Beijing to host 2022 Winter Olympics; first city to hold Summer and Winter Games

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Beijing will host the 2022 Winter Olympics, becoming the first city to hold a Summer Games and a Winter Games, after beating Almaty, Kazakhstan, in an International Olympic Committee members vote Friday in Kuala Lumpur, Malaysia.

Beijing received 44 votes to Almaty’s 40.

“Just as with the Beijing 2008 Summer Games, the Olympic family has put its faith in Beijing again to deliver the athlete-centred, sustainable and economical Games we have promised,” the Beijing bid committee said in a statement. “This will be a memorable event at the foot of the Great Wall for the whole Olympic family, the athletes and the spectators that will further enhance the tremendous potential to grow winter sports in our country, in Asia and around the world.”

Beijing, site of the 2008 Olympics, plans to spread 2022 Olympic events across three clusters over 100 miles and use the Bird’s Nest stadium for Opening and Closing Ceremonies, as it did seven years ago. One of the lowest-latitude Winter Olympic hosts will supplement natural snow with man-made snow.

The Water Cube, where Michael Phelps won eight gold medals in 2008, will become the Ice Cube, used for curling.

It will mark the third straight Olympics in East Asia, following the 2018 Winter Olympics in Pyeongchang, South Korea, and the 2020 Olympics in Tokyo.

Almaty hoped to bring the Olympics to Kazakhstan for the first time and to the smallest nation by population since Athens 2004 (and Lillehammer 1994 for the Winter Games).

Also Friday, the 2020 Winter Youth Olympics were awarded to Lausanne, Switzerland, over Brasov, Romania, in an IOC members vote.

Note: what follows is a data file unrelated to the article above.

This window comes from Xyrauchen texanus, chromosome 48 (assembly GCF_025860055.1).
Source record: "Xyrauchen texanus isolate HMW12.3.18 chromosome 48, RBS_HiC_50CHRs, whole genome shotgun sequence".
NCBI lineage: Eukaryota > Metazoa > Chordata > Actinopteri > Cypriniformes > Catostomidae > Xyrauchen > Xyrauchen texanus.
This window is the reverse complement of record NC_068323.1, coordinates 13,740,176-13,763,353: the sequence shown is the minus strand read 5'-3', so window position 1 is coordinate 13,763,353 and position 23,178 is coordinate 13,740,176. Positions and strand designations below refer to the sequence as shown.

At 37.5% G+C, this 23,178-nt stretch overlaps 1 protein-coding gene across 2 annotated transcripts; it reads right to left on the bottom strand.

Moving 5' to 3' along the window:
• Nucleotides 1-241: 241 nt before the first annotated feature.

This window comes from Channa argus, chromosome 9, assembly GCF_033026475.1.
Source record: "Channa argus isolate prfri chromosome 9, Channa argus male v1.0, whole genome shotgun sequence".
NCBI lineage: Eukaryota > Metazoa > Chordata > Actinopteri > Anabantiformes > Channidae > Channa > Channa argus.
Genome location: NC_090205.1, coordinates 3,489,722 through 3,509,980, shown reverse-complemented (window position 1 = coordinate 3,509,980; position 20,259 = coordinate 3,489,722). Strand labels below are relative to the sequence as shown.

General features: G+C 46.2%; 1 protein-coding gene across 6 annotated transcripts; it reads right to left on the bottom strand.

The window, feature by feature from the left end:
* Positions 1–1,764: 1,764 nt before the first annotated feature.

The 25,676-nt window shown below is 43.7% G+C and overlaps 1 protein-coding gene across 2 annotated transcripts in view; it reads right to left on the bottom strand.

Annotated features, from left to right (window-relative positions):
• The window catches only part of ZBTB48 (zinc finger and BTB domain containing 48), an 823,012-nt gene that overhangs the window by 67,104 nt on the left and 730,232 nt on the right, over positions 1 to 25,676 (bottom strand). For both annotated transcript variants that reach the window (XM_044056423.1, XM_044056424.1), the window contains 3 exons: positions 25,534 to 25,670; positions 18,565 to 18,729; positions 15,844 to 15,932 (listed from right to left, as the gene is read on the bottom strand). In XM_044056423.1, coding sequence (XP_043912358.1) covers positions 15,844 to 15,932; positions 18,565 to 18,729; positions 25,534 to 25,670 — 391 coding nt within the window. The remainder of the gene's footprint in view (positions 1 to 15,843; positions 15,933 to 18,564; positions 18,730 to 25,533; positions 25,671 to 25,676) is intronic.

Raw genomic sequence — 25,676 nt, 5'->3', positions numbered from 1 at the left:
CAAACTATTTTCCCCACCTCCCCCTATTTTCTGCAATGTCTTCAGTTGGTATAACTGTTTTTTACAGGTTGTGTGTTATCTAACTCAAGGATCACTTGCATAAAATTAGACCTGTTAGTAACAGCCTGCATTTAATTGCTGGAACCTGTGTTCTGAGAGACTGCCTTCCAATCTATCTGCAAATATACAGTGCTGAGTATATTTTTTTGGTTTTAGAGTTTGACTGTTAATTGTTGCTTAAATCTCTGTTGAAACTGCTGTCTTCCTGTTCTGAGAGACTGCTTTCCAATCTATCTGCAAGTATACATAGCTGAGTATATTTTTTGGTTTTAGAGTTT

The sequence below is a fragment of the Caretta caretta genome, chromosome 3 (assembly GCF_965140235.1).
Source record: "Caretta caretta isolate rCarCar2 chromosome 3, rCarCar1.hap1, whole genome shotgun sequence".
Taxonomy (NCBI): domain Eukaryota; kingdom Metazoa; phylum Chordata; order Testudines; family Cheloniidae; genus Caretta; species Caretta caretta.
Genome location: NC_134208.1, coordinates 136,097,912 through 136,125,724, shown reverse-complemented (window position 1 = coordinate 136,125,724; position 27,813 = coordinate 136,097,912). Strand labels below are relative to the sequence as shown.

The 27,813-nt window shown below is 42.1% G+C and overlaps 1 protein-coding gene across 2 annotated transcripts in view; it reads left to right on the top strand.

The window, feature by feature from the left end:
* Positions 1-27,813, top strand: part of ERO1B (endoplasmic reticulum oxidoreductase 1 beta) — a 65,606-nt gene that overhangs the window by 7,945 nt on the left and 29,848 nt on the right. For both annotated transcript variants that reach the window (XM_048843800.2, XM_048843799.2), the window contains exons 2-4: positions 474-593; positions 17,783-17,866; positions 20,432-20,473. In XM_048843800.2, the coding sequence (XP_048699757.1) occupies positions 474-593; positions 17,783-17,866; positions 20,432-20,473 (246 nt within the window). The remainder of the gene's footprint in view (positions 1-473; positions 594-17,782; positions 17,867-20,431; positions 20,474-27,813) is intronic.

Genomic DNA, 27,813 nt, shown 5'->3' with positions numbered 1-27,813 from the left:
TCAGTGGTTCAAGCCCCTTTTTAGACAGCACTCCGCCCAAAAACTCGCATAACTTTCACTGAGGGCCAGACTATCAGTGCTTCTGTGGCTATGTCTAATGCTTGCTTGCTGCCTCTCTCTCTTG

Watch Beijing 2022 Winter Olympic promo video

Both 2022 Winter Olympic bids made presentations to IOC members earlier Friday, starting with Almaty. The Kazakh bid team, which included Sochi Olympic bronze medalist figure skater Denis Ten, emphasized its bid’s advantages over Beijing — lots and lots of natural snow and a compact venue plan.

“Real snow,” “a winter wonderland” and “frostbite” were uttered.

All proposed venues were within a 30km radius of the Olympic Village, a statistic repeated in the presentation.

“No bus, train or car rides for hours,” Almaty bid vice chairman Andrey Kryukov said. “No one endures many hours just to enjoy snow and ice events in a single day.”

Almaty pointed out that it would become the first Central Asian nation to host an Olympics.

“Historic moment as a finalist,” Ten said. “A tremendous victory just by being here.”

Kazakhstan prime minister Karim Massimov delivered Almaty’s final speech, asking IOC members to “have faith in us.”

“Perhaps because we are unknown to most of you, some might consider us a risky choice,” he said, adding that all bid cities have a level of risk before concluding with, “Almaty is not a risky choice. We are a golden opportunity. We are a golden opportunity to prove that smaller, advancing nations can successfully host the Winter Games.”

Beijing came next, armed with a delegation including 7-foot, 6-inch retired basketball star Yao Ming, who also played an ice hockey goalie in a recorded promotional video. Its message often reminded IOC members of the city’s successful 2008 Olympic Games.

“China is a longtime friend and partner of the Olympic movement,” said China Olympic Committee vice president Yu Zaiqing, also an IOC vice president. “You trusted us then [in 2008], and we delivered on every expectation. We hope you will trust us now.”

The Beijing team said hosting the Winter Games would encourage 300 million Chinese to participate in ice and snow sports, building a foundation for the future of the world’s most populous nation.